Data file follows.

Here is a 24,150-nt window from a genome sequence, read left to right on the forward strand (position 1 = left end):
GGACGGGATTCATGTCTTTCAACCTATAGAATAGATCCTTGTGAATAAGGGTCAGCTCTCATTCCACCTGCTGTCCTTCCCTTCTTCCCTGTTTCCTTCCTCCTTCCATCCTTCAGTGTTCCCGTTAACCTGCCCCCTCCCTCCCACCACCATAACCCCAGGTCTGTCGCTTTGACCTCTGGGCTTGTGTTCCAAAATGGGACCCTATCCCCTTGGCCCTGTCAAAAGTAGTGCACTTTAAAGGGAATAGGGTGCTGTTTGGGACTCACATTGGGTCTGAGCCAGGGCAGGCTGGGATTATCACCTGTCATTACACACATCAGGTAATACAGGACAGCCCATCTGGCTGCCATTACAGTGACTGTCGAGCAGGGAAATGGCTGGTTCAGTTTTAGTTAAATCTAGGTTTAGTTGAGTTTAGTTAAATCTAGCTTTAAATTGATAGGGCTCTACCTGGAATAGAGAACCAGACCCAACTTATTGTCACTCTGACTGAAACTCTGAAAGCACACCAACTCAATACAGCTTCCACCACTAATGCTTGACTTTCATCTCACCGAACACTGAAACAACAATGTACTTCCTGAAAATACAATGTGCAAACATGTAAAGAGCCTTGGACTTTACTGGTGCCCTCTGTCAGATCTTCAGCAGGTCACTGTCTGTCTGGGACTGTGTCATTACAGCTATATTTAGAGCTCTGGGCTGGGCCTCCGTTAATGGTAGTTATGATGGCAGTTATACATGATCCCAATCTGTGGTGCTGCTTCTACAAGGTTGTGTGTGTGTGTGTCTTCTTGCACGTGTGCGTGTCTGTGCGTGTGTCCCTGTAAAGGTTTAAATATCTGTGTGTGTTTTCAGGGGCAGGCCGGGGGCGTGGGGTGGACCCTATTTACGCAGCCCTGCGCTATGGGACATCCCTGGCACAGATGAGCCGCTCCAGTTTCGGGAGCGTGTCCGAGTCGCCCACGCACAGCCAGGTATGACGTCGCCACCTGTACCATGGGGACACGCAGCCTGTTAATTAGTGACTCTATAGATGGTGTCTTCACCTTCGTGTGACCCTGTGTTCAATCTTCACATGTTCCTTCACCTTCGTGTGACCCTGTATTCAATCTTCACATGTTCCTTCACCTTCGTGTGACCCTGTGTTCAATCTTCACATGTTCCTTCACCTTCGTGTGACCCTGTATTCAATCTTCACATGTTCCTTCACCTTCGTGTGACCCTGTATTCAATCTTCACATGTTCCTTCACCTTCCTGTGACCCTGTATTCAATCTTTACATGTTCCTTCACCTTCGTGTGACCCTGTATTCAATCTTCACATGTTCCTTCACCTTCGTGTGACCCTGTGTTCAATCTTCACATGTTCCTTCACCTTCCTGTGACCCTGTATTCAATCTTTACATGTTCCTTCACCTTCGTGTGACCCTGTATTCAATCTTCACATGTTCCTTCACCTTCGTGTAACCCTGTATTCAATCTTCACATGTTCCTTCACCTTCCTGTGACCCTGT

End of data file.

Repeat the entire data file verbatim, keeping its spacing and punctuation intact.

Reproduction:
Here is a 24,150-nt window from a genome sequence, read left to right on the forward strand (position 1 = left end):
GGACGGGATTCATGTCTTTCAACCTATAGAATAGATCCTTGTGAATAAGGGTCAGCTCTCATTCCACCTGCTGTCCTTCCCTTCTTCCCTGTTTCCTTCCTCCTTCCATCCTTCAGTGTTCCCGTTAACCTGCCCCCTCCCTCCCACCACCATAACCCCAGGTCTGTCGCTTTGACCTCTGGGCTTGTGTTCCAAAATGGGACCCTATCCCCTTGGCCCTGTCAAAAGTAGTGCACTTTAAAGGGAATAGGGTGCTGTTTGGGACTCACATTGGGTCTGAGCCAGGGCAGGCTGGGATTATCACCTGTCATTACACACATCAGGTAATACAGGACAGCCCATCTGGCTGCCATTACAGTGACTGTCGAGCAGGGAAATGGCTGGTTCAGTTTTAGTTAAATCTAGGTTTAGTTGAGTTTAGTTAAATCTAGCTTTAAATTGATAGGGCTCTACCTGGAATAGAGAACCAGACCCAACTTATTGTCACTCTGACTGAAACTCTGAAAGCACACCAACTCAATACAGCTTCCACCACTAATGCTTGACTTTCATCTCACCGAACACTGAAACAACAATGTACTTCCTGAAAATACAATGTGCAAACATGTAAAGAGCCTTGGACTTTACTGGTGCCCTCTGTCAGATCTTCAGCAGGTCACTGTCTGTCTGGGACTGTGTCATTACAGCTATATTTAGAGCTCTGGGCTGGGCCTCCGTTAATGGTAGTTATGATGGCAGTTATACATGATCCCAATCTGTGGTGCTGCTTCTACAAGGTTGTGTGTGTGTGTGTCTTCTTGCACGTGTGCGTGTCTGTGCGTGTGTCCCTGTAAAGGTTTAAATATCTGTGTGTGTTTTCAGGGGCAGGCCGGGGGCGTGGGGTGGACCCTATTTACGCAGCCCTGCGCTATGGGACATCCCTGGCACAGATGAGCCGCTCCAGTTTCGGGAGCGTGTCCGAGTCGCCCACGCACAGCCAGGTATGACGTCGCCACCTGTACCATGGGGACACGCAGCCTGTTAATTAGTGACTCTATAGATGGTGTCTTCACCTTCGTGTGACCCTGTGTTCAATCTTCACATGTTCCTTCACCTTCGTGTGACCCTGTATTCAATCTTCACATGTTCCTTCACCTTCGTGTGACCCTGTGTTCAATCTTCACATGTTCCTTCACCTTCGTGTGACCCTGTATTCAATCTTCACATGTTCCTTCACCTTCGTGTGACCCTGTATTCAATCTTCACATGTTCCTTCACCTTCCTGTGACCCTGTATTCAATCTTTACATGTTCCTTCACCTTCGTGTGACCCTGTATTCAATCTTCACATGTTCCTTCACCTTCGTGTGACCCTGTGTTCAATCTTCACATGTTCCTTCACCTTCCTGTGACCCTGTATTCAATCTTTACATGTTCCTTCACCTTCGTGTGACCCTGTATTCAATCTTCACATGTTCCTTCACCTTCGTGTAACCCTGTATTCAATCTTCACATGTTCCTTCACCTTCCTGTGACCCTGT